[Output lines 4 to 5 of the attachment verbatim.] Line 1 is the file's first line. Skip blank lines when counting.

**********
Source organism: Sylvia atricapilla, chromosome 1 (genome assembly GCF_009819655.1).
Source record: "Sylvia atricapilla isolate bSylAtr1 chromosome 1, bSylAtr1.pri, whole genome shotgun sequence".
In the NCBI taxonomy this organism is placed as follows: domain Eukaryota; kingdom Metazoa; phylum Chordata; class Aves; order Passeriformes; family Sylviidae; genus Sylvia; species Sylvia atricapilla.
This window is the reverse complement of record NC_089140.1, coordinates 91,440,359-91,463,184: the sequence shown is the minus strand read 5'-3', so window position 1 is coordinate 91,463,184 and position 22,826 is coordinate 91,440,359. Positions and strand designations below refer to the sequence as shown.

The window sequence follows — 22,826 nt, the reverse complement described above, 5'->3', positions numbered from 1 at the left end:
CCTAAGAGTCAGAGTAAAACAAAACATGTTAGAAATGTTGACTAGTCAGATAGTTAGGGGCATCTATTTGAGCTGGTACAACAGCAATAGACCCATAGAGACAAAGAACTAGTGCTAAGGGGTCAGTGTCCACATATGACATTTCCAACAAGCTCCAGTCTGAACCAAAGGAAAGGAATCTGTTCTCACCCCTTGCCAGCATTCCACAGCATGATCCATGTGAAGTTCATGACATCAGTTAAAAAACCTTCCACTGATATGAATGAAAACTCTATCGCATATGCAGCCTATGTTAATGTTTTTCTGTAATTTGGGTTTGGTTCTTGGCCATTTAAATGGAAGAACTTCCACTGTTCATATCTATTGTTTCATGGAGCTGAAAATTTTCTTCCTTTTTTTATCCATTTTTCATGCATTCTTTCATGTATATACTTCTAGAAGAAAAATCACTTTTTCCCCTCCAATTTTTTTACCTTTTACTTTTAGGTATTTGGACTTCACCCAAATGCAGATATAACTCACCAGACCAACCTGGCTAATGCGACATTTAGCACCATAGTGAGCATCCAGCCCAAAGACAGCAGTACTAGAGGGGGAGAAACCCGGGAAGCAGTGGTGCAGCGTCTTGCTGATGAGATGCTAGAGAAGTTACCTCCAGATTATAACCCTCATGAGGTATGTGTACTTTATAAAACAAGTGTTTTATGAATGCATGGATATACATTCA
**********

This window is the reverse complement of record NC_089140.1, coordinates 91,440,359-91,463,184: the sequence shown is the minus strand read 5'-3', so window position 1 is coordinate 91,463,184 and position 22,826 is coordinate 91,440,359. Positions and strand designations below refer to the sequence as shown.

The window sequence follows — 22,826 nt, the reverse complement described above, 5'->3', positions numbered from 1 at the left end: